To better understand perception and cognition, Garcia-Pelegrin performs magic tricks for animals.
Magic tricks work on humans thanks to a delicate balance of expectations and misdirection.
A trick may be astounding to a human, "but it's only great because you understand that I mean you no harm," Garcia-Pelegrin says.
Animal research subjects need to understand certain concepts — elements like gravity and a general intuition about the way the world worlds — to perceive magic tricks as humans do.
In animals, Garcia-Pelegrin argues for using the same trick to study their perception of the ball's disappearance and determining whether past experiences or current expectations change that perception.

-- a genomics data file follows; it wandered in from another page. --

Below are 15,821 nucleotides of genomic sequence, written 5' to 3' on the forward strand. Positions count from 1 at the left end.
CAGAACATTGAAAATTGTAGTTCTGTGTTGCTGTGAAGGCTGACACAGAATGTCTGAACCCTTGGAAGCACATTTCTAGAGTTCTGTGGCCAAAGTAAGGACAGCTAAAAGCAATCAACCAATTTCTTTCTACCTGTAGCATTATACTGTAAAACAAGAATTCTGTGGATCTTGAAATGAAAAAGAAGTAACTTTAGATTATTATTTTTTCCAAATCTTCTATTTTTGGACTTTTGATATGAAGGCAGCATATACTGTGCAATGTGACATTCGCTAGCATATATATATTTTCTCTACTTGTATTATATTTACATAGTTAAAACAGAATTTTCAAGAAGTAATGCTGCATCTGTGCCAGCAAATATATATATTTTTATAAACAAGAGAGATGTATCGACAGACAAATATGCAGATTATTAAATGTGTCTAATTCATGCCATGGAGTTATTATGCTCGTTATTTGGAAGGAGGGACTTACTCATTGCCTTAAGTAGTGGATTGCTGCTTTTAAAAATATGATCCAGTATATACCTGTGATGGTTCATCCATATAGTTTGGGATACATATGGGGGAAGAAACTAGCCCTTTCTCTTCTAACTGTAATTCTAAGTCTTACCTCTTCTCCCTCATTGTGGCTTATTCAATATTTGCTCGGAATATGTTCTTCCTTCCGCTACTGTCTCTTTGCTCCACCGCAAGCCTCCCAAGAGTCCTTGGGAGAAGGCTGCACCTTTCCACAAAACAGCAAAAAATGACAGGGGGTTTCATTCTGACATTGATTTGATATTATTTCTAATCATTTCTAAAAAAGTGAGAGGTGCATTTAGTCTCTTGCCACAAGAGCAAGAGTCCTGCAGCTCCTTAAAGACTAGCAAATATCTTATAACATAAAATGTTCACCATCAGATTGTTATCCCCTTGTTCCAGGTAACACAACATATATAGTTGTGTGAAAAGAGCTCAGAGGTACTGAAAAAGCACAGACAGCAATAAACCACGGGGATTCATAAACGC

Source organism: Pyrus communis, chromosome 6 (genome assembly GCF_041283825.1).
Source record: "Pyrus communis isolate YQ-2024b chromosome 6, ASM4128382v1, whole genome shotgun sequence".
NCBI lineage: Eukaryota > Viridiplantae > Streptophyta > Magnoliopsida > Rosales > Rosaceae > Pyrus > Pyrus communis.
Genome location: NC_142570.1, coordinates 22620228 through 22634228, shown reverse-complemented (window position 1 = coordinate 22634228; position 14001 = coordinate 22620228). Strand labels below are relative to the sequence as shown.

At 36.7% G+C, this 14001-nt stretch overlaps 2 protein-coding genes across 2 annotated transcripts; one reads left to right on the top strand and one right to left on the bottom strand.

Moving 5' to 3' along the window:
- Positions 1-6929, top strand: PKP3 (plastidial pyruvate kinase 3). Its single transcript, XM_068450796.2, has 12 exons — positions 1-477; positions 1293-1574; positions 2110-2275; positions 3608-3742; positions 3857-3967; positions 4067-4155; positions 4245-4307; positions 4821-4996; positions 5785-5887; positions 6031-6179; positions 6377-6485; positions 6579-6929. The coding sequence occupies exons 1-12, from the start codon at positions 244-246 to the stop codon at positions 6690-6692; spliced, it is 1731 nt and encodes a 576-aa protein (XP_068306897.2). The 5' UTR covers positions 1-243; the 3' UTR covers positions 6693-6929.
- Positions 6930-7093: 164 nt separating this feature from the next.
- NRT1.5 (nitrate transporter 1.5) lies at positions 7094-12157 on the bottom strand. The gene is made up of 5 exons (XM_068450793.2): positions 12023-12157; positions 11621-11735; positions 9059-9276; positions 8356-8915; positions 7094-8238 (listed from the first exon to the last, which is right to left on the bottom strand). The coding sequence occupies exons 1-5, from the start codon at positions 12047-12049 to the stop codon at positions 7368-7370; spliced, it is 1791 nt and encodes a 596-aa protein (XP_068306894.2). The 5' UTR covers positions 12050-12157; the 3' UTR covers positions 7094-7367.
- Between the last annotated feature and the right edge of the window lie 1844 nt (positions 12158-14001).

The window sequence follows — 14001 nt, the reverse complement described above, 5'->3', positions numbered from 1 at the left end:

Testing how animals react to a vanishing object can bring forth new ideas about animals' expectations and whether human body language influences an animal audience, Garcia-Pelegrin explains.
Magic in nature — Performing magic for an audience of animals can tell us something new about perception.
The idea that these tactics work in nature suggests animals may have adapted to exploit blind spots in attention similar to the ones humans have — which allow us to be awed by magic
In the future, Garcia-Pelegrin hopes that research can answer three main questions about animal perception of magic:
Whatever the outcome of future experiments, the empirical evidence that animals might be into magic is there already, Garcia-Pelegrin says: "If animals were't perceptive to it, we wouldn't have 10,000 videos on YouTube."
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